"He's already driving me nuts," Girardi said. "He warned me, 'I'm not very good on the bench, and I'm going to drive you crazy.'"
Jeter sat for his fourth consecutive game on Friday with an upper left quadriceps strain, and the longer his absence continues, the less likely it appears that Jeter will appear at all in the club's series against the Red Sox.
Though Jeter played catch on the field before Friday's game, Girardi said it was "probably doubtful" that Jeter would play before the Yankees leave town to open a two-game series with the Rays in St. Petersburg on Monday. The cool Boston atmosphere had a lot to do with that forecast.
"It's not the greatest weather conditions, and it's going to get chillier as the three days go on," Girardi said.
Jeter was at least able to resume some semblance of baseball activities, having spent most of his time in the trainer's room after straining the muscle in Monday's game at Yankee Stadium. Jeter went through normal stretching and played catch on the field at Fenway Park; if weather conditions permit, he could take ground balls as soon as Saturday.
Jeter said there was no official timetable for when he could begin running, a necessary step before he can return to game action.
"If I had to guess, I would assume [Saturday] or Sunday," Jeter said. "I can't play until I run."
Yankees general manager Brian Cashman said he expects Jeter to be inactive for the entire series at Boston as well, which would run the shortstop's string of games missed to six. The Yankees would then re-evaluate Jeter leading into their series in Florida on Monday, in which case they could place Jeter on the disabled list retroactively if he is still not able to play.
As far as Red Sox manager Terry Francona is concerned, he said Friday -- tongue in cheek -- that Jeter should take his sweet time returning to the Yankees' lineup.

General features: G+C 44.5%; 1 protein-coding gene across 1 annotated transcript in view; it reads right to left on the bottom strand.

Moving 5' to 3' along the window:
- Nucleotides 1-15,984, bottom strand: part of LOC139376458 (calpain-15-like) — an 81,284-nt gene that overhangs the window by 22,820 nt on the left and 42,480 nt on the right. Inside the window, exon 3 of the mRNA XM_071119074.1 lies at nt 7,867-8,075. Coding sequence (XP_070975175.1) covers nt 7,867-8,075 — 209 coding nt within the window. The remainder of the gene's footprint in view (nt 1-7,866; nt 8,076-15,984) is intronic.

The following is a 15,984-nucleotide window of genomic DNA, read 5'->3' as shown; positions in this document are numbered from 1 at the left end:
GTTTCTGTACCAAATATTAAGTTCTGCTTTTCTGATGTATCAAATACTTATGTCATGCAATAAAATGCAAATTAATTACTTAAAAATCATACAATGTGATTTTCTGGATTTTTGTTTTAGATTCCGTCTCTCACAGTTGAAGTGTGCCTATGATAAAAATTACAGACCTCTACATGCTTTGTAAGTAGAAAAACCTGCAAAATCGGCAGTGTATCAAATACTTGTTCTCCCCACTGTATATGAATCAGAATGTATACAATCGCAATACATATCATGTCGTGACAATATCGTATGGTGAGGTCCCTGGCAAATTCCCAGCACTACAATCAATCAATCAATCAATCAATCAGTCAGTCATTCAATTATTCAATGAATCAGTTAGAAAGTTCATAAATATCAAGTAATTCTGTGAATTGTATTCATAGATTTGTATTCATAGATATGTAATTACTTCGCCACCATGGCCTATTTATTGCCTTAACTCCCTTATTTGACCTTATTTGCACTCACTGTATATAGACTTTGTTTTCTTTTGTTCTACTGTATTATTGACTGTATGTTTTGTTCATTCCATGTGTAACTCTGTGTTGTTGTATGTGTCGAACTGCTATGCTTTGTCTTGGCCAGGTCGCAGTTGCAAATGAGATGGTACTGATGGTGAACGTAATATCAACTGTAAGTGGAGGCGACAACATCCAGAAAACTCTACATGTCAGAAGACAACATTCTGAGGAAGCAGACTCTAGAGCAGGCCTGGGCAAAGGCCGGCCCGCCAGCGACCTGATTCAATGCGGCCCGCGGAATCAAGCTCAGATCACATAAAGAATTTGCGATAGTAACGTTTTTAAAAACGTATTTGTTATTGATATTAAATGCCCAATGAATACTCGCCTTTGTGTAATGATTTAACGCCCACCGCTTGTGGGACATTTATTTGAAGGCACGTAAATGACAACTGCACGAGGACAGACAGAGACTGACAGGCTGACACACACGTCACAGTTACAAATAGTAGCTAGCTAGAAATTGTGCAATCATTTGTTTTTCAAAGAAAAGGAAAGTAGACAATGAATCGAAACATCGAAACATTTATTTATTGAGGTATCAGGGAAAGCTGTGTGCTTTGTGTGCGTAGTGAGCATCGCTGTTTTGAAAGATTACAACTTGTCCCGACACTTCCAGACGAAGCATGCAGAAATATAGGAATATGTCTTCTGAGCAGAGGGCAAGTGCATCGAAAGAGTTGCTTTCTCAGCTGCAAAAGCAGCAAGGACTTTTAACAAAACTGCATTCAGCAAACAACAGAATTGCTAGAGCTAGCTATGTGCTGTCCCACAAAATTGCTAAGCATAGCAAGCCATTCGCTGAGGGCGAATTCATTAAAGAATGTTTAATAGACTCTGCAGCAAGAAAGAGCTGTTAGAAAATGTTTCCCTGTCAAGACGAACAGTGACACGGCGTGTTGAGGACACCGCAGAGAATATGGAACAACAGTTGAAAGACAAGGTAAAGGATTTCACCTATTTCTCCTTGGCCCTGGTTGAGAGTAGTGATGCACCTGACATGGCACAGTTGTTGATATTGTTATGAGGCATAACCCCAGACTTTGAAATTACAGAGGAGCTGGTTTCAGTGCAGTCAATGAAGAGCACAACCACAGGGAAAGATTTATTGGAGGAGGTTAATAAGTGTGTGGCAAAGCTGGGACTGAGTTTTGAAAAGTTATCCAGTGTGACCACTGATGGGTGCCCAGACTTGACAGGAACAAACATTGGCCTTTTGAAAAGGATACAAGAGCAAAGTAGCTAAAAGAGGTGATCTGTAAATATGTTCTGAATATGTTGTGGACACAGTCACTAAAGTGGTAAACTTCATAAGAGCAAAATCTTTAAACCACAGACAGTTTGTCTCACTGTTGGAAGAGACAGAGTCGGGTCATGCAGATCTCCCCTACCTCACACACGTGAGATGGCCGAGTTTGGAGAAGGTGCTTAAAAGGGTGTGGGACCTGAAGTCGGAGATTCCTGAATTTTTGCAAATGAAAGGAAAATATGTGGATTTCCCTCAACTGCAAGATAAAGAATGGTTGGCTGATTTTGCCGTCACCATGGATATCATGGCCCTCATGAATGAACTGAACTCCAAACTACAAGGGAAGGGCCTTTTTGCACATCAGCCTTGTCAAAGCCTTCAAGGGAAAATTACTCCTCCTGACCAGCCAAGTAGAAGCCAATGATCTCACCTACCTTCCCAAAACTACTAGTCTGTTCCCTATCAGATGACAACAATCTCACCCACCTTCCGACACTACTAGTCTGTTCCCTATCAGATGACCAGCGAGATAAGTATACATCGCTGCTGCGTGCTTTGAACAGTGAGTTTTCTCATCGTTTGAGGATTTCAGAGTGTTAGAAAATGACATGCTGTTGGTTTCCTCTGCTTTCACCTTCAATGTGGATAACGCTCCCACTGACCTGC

"I think that's very sensible on his part -- I'm always worried about him," Francona said. "It's a long year. I may go seek him out and tell him he needs to be careful. You can never be too careful."
Francona was quick to clarify that he was joking out of respect for Jeter.
"If you're a Boston fan, you certainly don't want to see him have something to do with the outcome of a game," Francona said. "If you're a baseball fan, it's hard not to like him."
In the meantime, Cashman said that the Yankees have been pleased with what they have seen so far from 24-year-old shortstop Alberto Gonzalez, who was recalled from Triple-A Scranton/Wilkes-Barre on Wednesday and started again on Friday in Jeter's place.
"He's a good defender, and his bat is improving," Cashman said. "If he can hit enough, he's an everyday player. If he doesn't, he needs to play, so he's not going to be here to sit on the bench, even though he's qualified to do that. When Derek's ready, he'll go back [to the Minors] to get more at-bats."
The Yankees conducted discussions over the winter on how they would respond if Jeter went down for various lengths of time; under the likeliest scenario, that Jeter would miss a game or two, the club decided that infielder Wilson Betemit was capable of filling in for that brief period of time.
If the span ran more than that, as it has now with Jeter, the slick-fielding Gonzalez would be recalled. The only scenario under which the Yankees would consider shifting Alex Rodriguez from third base to shortstop, Cashman said, was if Jeter were to miss two months or more.
"We'd at least consider it," Cashman said. "I'm not saying we'd do it. So we're executing [that plan] right now."
Bryan Hoch is a reporter for MLB.com. This story was not subject to the approval of Major League Baseball or its clubs.